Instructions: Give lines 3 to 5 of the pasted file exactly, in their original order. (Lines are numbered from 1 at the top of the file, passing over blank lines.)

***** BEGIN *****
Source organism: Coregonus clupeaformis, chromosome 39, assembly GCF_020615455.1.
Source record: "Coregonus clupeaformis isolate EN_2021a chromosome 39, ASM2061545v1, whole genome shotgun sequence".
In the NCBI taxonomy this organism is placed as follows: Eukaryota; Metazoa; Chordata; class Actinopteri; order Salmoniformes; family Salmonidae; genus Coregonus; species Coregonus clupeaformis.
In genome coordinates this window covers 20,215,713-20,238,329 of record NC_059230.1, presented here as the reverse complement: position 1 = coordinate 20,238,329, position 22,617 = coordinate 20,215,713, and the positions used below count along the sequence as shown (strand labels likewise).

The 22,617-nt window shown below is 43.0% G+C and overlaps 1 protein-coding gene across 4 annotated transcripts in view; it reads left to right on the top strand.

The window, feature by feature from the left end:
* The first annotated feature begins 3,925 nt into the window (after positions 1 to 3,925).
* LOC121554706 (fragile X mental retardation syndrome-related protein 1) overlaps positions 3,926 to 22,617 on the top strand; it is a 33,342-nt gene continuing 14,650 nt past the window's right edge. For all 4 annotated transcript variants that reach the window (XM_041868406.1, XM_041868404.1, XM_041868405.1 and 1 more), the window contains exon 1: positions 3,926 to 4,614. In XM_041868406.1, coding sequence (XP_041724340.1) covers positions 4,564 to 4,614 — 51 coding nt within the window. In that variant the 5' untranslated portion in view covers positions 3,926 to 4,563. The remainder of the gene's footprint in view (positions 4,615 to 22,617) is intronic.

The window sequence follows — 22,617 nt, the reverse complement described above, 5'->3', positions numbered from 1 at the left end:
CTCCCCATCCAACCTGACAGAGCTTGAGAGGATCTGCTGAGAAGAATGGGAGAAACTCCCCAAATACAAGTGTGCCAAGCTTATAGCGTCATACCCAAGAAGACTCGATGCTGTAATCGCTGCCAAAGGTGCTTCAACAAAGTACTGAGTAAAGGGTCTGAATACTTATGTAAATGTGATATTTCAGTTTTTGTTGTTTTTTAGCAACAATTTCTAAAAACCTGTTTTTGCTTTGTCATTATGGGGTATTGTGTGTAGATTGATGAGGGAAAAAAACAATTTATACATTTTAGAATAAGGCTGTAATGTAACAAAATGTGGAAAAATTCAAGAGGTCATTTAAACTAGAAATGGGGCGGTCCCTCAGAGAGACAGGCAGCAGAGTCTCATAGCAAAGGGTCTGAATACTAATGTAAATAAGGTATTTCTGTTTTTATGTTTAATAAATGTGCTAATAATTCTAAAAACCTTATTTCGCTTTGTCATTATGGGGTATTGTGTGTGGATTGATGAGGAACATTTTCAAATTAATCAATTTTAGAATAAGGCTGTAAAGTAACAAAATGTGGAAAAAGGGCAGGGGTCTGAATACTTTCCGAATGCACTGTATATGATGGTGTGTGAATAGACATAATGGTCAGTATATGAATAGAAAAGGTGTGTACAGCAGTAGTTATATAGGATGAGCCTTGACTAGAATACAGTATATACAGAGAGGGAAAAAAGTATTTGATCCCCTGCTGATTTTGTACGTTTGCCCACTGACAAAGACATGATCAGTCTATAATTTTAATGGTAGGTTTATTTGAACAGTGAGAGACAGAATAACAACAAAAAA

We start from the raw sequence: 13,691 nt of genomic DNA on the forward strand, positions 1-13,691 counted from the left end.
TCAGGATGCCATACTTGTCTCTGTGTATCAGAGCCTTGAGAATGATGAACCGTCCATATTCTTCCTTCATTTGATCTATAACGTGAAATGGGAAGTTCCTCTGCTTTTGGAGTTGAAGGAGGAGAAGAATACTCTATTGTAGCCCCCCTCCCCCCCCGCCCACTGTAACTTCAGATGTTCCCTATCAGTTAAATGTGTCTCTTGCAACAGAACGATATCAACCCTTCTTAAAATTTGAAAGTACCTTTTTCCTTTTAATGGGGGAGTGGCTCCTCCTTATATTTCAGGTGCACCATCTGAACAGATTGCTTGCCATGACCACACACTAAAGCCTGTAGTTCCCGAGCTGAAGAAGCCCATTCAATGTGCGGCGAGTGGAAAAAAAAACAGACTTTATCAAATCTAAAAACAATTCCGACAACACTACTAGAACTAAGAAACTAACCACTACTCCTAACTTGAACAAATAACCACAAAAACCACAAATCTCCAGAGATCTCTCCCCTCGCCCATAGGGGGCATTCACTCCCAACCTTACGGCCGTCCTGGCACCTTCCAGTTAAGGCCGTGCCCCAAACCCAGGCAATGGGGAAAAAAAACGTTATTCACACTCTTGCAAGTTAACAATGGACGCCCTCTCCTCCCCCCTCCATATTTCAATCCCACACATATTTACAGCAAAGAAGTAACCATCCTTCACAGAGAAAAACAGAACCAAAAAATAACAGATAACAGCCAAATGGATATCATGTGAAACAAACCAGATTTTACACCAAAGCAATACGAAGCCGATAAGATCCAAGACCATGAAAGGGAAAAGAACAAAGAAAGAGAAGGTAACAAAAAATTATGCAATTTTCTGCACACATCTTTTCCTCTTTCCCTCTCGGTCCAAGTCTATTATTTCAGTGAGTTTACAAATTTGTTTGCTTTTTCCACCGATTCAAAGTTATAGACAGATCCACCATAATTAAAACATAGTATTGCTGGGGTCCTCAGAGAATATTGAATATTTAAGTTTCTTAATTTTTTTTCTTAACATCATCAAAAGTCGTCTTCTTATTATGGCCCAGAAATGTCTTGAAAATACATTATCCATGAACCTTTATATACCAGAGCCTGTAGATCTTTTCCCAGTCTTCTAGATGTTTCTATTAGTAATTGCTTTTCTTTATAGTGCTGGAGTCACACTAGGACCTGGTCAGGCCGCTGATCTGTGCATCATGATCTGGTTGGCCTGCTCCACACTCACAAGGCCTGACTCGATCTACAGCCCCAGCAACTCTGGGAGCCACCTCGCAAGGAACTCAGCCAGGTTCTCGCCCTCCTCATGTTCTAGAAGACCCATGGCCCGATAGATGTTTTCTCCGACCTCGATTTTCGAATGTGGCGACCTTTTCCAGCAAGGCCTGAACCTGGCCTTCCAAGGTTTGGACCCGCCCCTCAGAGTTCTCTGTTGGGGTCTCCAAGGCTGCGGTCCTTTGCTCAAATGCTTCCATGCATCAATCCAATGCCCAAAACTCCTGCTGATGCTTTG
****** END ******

In the NCBI taxonomy this organism is placed as follows: Eukaryota; Metazoa; Chordata; class Actinopteri; order Salmoniformes; family Salmonidae; genus Coregonus; species Coregonus clupeaformis.
In genome coordinates this window covers 20,215,713-20,238,329 of record NC_059230.1, presented here as the reverse complement: position 1 = coordinate 20,238,329, position 22,617 = coordinate 20,215,713, and the positions used below count along the sequence as shown (strand labels likewise).

The 22,617-nt window shown below is 43.0% G+C and overlaps 1 protein-coding gene across 4 annotated transcripts in view; it reads left to right on the top strand.